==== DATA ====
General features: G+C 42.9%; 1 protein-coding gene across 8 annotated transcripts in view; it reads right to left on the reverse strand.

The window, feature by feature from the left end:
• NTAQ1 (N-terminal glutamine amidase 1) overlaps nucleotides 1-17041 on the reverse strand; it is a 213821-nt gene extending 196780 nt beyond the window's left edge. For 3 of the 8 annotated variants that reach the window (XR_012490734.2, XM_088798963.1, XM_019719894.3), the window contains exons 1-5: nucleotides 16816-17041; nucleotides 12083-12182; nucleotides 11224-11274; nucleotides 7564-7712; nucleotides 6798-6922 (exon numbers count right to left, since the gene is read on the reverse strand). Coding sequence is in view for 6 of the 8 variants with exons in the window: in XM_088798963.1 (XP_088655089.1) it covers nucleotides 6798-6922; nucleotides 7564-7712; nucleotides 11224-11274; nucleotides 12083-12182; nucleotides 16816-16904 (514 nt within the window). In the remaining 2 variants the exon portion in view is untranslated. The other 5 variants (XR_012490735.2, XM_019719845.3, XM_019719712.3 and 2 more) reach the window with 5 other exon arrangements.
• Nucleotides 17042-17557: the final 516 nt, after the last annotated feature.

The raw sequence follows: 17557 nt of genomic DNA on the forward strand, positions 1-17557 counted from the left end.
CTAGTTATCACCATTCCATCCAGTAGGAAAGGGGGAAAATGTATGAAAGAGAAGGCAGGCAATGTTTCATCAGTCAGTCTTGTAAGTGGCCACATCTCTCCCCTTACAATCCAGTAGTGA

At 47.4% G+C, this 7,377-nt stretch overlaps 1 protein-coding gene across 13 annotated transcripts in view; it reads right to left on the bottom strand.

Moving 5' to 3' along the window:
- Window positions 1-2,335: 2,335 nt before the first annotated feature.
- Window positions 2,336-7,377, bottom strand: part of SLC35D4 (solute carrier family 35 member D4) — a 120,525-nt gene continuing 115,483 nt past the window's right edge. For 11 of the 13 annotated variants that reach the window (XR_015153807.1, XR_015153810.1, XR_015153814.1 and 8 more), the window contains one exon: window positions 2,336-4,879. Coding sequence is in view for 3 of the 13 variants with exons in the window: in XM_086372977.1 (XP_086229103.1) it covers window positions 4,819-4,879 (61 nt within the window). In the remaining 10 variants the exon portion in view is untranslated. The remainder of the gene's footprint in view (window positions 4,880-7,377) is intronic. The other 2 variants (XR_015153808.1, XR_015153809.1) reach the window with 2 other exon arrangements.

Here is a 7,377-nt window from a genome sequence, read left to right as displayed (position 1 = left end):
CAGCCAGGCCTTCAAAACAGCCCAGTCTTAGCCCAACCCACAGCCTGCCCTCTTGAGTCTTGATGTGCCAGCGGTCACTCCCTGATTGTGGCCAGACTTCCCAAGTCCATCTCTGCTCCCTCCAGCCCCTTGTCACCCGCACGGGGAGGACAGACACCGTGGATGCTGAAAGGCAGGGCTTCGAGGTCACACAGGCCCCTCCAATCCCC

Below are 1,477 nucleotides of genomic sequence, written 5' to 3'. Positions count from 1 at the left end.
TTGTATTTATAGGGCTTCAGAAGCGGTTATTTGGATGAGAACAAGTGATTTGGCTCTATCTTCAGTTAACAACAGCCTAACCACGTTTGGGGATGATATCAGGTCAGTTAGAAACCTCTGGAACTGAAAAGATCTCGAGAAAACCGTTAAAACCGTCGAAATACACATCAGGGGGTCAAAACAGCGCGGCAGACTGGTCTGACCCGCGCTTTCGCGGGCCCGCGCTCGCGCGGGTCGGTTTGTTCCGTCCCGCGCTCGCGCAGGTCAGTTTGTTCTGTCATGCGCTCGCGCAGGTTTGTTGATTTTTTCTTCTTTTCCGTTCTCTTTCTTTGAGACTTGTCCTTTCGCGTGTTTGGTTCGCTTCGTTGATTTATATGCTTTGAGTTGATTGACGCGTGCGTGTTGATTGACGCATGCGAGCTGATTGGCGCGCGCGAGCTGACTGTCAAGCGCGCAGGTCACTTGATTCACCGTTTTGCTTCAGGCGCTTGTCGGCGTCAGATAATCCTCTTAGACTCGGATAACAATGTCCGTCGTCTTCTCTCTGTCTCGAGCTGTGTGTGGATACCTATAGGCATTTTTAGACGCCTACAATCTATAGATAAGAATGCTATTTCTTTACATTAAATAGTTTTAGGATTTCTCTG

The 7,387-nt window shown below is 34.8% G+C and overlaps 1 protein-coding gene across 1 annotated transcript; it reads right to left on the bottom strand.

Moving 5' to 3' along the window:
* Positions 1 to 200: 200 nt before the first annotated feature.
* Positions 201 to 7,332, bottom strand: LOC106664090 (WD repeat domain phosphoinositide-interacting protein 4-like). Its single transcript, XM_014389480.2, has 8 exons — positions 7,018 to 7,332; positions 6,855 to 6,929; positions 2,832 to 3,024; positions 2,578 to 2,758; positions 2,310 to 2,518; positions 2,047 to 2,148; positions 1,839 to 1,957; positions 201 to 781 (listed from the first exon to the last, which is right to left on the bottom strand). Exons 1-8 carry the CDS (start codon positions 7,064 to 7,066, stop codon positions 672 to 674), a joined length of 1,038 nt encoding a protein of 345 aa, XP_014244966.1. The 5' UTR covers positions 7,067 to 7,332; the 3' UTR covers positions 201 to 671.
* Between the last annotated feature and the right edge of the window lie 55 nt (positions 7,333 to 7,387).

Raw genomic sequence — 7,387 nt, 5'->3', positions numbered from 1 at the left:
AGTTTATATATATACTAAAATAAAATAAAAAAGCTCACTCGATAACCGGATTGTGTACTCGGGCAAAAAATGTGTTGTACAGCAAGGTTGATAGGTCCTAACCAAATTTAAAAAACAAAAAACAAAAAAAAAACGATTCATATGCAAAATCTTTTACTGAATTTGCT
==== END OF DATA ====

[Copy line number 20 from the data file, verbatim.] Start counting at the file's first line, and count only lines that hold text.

Raw genomic sequence — 7,387 nt, 5'->3', positions numbered from 1 at the left: